No technology is neutral. Not even the humble thermostat. It is apparent to any layperson that general artificial intelligence stands to transform culture in far-reaching and fundamental ways. It is frightening to consider that we don’t know what life looks like should super artificial intelligence evolve. But what about agentive technology? What inherent biases does it have? How will it be abused? What does it afford? What does it want?
I’m only an armchair philosopher, so please forgive if this is less of a unified theory of agency and more of a collection of forward-looking questions and answers that have come up as I worked on, discussed, and wrote about agentive technology with people all over the world.
But before we get there, let me explain the title of the chapter. Genevieve Bell is currently the Vice President and Fellow at Intel leading the Corporate Sensing and Insights group. Over the past years, she and I have wound up speaking at a few of the same events. When I was at Interaction12 in Dublin, I saw her giving one of my favorite talks, in which she reviewed the predictions that came before the advent of some older technologies. Across several case studies, she noted that predictions tend toward the extremes: the coming technology will usher in either a new golden age, or bring about a new dark age, with little nuance in between. Her main example recounted some of the public predictions that came at the turn of the prior century about the new-fangled electric light. *gasp*
The Tyranny of the Light Bulb
On one side, you had some people at the time who were really excited about the coming age of light. Crime would disappear, the argument went, since we could easily light every street, alley, and walkway brilliantly, giving the criminals nowhere to ply their dark trade. It would even mean universal education, since people could continue reading after the sun went down and there was no more work to do.
On the other side, you had some dire predictions as well. The working class would suffer greater exploitation since fat-cat business owners could illuminate their factories and eliminate sundown as an excuse to go home. Others worried that our circadian rhythms would fall out of sync with the sun and cause us no end of physical maladies.
Of course, now that we’re over 100 years into electric light, each of these predictions seems naively extreme. It’s more mundane than that. The truth ends up being somewhere in the middle. Crime doesn’t like well-lit areas, but it didn’t disappear because we didn’t light everything all the time, and some crime happens just fine in well-lit places. It didn’t mean universal education, because people had other things they wanted to do with the extra hours: like talking or playing parlor games. It wasn’t just more reading.
Similarly, yes, factory interiors were illuminated, but it meant a more predictable work schedule throughout the year, so businesses and workers benefitted from the predictability. And factories weren’t the only places illuminated. Nearby pubs were lit by electric light as well, giving those same workers the opportunity to socialize a bit with coworkers before heading home on roads lit by electric light, which was a decidedly positive addition to their days. And for circadian rhythms, well, OK, maybe that prediction was spot on. It’s hard to say. I need a disco nap.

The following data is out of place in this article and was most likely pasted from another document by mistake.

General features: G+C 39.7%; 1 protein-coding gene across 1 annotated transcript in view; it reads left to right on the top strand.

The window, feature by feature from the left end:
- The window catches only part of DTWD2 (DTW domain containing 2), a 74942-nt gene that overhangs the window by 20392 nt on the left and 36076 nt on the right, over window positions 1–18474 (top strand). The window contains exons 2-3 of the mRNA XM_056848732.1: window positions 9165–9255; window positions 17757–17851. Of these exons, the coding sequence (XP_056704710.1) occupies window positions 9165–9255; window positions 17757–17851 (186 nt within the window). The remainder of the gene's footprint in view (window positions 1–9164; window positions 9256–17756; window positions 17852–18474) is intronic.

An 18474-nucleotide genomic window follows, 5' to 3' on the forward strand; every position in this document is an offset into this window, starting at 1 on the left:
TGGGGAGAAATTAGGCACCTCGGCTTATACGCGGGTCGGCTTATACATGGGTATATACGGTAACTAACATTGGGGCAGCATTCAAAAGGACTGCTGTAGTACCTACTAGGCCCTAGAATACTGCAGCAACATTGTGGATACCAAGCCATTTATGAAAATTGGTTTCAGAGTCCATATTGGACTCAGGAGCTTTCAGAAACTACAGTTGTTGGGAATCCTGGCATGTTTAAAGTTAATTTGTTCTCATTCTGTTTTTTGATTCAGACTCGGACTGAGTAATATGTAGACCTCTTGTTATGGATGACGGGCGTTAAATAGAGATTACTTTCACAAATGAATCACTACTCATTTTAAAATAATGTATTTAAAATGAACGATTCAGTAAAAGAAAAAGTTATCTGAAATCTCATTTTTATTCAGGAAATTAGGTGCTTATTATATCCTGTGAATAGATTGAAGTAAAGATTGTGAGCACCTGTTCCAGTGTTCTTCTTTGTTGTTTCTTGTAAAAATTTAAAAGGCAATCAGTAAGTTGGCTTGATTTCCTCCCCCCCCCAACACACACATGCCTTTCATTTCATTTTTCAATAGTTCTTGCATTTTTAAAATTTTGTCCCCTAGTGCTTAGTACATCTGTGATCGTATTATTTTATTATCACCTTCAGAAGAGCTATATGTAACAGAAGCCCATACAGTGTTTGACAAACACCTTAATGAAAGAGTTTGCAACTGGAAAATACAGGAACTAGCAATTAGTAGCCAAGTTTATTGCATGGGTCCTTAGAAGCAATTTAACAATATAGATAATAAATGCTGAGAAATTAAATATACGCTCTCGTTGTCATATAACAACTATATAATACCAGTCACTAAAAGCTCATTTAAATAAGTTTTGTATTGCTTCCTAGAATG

The sum effects of electric light weren’t exactly neutral, either. It has enabled around-the-clock living, study, book-writing, and work. It enabled thicker and deeper buildings, with people squirreled away inside, cut off from natural sunlight. It drove the creation of our electricity infrastructure, which powered a great deal more than just light bulbs, and drove us to pollute more of the world. It added new shadows to our lives. It gave us movies and saved us countless minutes from having to stoke fires and light candles. It meant fewer things, you know, burning down. I can see positive and negative ways to interpret each of these effects.
But Will the Internet Save Us?
Bell recounts similar prediction patterns at the advent of the internet. Some predicted the complete loss of any sense of identity and a globally externalizing economy that would enslave us all. Others predicted the falling away of cultural differences and animosities since anyone could interact with anyone else around the globe at any time. A true golden age of peace. The reality, Bell notes, is much more mundane; we use this amazing worldwide connectivity machine to watch cat videos.
We should keep this recurring pattern in mind as we discuss agentive tech. Will the new age it ushers in be golden or dark? Although it has been around on factory floors and in computer science for a while, it still feels new to us. Our tendency may be to valorize or demonize it, when we should keep in mind that the truth will be something in between with much more nuanced — even if far-reaching — effects.
Dr. Jekyll and Mr. Agent
Let’s start with the big one. Should you be scared of agentive tech? Will it tend toward evil? How might it be used for ill gain? Throughout most of this book, I’ve presented a progressive view, that agents will have a positive effect on the lives of their users. I’m a designer, by training: I want to make things work. But I’m also a skeptic, so let’s take some time to consider how they might be used perniciously.